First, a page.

No, the American Lung Association did not develop products that cure heart disease, lung disease, COPD, or asthma

By: Julia Vella
June 25 2024

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No, the American Lung Association did not develop products that cure heart disease, lung disease, COPD, or asthma

A screenshot of the viral video. (Source: Facebook/Screenshot/Modified by Logically Facts)

Fact-Check

The Verdict False

The videos are fake, digitally and artificially fabricated. Barbara O’Neill and the ALA have no association or products that cure lung disease.

Claim ID 7dc8cd7b

Context

Several videos are circulating on Facebook and TikTok that are racking up over ten thousand views. These videos claim that products called NoseRocket and LumiLung, developed by Dr. Barbara O’Neill or the American Lung Association, can cure lung disease, COPD, and asthma, among other lung conditions. 

However, this is false, and the video is a deep fake.

In fact

The videos are digitally manipulated and artificially fabricated using deep fake technology to impersonate known medical misinformation spreader and naturopath Barbara O’Neill. The creator has used videos of O'Neill available online to use her voice and likeness to narrate the videos to make them more believable. We found the original video based on raising children on YouTube that was used as a template for this manipulation.

Left: A screenshot from the original video on raising children. Right: The viral deep fake. (Source: Facebook/YouTube/Screenshots/Annotated by Logically Facts) 

In comparison to the original image taken from her YouTube video on Raising Children (left), which is high-definition and detailed with no distortion whatsoever, her face in the videos circulating online (right) is AI-generated. Not only is there a soft glow surrounding her entire head, but also a lack of definition on her forehead, hair, and neck, together with distortion to her eyes and lips while speaking – all hallmarks of AI-generated imagery. 

The audio is also monotonous as the editing appears to generate speech based on her previous video content, making the tone unnatural.

The videos falsely show her marketing a newly produced product. In some videos, she is edited to claim to have developed it herself; in others, she says the American Lung Association developed it. She says that this product cleanses the lungs and eliminates nicotine addiction and goes on to state that symptoms like chest tightness and coughing are relieved after a single use, and heart disease, stroke, lung disease, COPD, asthma, and flu-like respiratory ailments are cured after three months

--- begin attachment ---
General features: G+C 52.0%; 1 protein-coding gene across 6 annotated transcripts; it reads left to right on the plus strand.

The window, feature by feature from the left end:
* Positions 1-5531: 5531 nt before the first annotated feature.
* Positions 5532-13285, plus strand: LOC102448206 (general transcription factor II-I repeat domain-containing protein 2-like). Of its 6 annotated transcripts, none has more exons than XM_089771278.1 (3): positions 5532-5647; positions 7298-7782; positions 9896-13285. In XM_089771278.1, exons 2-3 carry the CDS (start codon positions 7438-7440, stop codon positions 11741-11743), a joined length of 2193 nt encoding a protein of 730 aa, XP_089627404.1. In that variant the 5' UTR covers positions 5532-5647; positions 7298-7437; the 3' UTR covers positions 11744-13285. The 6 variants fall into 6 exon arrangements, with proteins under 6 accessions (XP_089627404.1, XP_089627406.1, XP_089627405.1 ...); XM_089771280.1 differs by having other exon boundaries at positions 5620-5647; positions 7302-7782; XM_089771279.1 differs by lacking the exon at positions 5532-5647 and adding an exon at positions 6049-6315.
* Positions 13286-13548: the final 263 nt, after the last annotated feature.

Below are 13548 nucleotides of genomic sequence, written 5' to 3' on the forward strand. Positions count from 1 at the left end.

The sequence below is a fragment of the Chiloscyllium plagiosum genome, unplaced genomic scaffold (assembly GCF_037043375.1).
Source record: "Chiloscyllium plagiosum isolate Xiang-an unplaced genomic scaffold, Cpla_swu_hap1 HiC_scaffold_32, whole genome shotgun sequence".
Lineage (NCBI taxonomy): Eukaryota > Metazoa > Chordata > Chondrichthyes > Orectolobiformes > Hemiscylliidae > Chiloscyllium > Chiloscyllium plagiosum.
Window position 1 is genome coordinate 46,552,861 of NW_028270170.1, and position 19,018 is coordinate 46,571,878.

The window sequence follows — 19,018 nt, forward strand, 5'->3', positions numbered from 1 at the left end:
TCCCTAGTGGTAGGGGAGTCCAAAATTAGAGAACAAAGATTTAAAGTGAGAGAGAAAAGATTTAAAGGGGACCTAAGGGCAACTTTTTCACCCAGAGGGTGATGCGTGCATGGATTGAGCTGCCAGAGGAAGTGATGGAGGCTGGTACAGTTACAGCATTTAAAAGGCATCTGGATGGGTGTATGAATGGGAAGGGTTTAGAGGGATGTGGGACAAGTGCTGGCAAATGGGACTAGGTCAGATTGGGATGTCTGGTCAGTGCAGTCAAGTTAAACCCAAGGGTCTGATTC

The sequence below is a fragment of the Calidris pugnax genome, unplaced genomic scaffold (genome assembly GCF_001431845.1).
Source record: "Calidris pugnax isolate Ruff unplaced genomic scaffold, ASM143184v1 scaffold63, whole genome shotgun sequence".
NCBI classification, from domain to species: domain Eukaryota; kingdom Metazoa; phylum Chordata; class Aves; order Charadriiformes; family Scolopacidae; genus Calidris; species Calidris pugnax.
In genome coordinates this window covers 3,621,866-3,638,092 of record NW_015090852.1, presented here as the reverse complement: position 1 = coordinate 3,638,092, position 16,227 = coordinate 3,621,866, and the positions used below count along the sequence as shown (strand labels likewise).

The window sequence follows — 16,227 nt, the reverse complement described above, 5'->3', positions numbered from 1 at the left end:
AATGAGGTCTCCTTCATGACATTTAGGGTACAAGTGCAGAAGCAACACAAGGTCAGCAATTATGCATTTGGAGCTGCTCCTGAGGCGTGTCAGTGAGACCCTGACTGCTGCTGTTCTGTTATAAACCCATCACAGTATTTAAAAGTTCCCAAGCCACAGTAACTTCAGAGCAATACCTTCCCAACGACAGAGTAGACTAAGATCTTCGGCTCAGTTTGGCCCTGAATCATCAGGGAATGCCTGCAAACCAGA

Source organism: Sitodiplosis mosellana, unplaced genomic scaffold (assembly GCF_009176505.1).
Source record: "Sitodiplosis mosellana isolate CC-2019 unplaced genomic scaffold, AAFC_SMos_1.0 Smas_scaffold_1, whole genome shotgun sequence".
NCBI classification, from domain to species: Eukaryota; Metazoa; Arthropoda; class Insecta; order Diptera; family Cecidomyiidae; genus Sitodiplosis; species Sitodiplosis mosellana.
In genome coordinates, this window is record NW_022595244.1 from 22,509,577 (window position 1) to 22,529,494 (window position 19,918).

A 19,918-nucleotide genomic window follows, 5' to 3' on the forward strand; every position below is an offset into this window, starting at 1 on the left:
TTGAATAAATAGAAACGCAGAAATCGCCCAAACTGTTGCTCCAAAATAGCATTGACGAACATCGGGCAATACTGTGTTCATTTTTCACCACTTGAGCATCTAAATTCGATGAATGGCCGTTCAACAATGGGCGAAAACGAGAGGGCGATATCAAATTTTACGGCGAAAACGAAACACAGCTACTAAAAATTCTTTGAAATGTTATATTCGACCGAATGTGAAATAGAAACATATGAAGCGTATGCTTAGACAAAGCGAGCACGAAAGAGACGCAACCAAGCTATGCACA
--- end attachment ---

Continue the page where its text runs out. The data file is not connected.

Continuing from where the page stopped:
These are all false statements, as she has never mentioned these products in her videos, and the American Lung Association has no products under those names. Furthermore, the products being offered are natural/herbal inhalation devices which is not like any treatment being offered for such diseases. 

The American Lung Association offers guidelines for COPD treatment, depending on the patient’s needs and severity of symptoms. Treatments include quitting smoking, lung volume reduction surgery, and noninvasive ventilation, among others. As for asthma, inhalers are recommended to relieve the symptoms and can be used for preemptive care. Heart disease has a plethora of treatments, depending on the type and severity a patient experiences. Treatments may include surgery, lifestyle changes, and medication to alleviate the symptoms.

Logically Facts contacted the American Lung Association for comment on the matter and will update this fact-check if we receive a response.

One of the videos also states that over 90 percent of COPD patients have tried the product and have returned to a healthy lifestyle without their diseases, which is false, and there are no scientific records of this. There are no known cures for heart disease, lung disease, COPD, or asthma. 

The verdict

All of the videos are false, digitally and artificially fabricated. Barbara O’Neill and the American Lung Association have no association or products under those names, respectively, and there is no cure for heart disease, lung disease, COPD, or asthma. Therefore, we have marked this claim as false.

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We rely on information to make meaningful decisions that affect our lives, but the nature of the internet means that misinformation reaches more people faster than ever before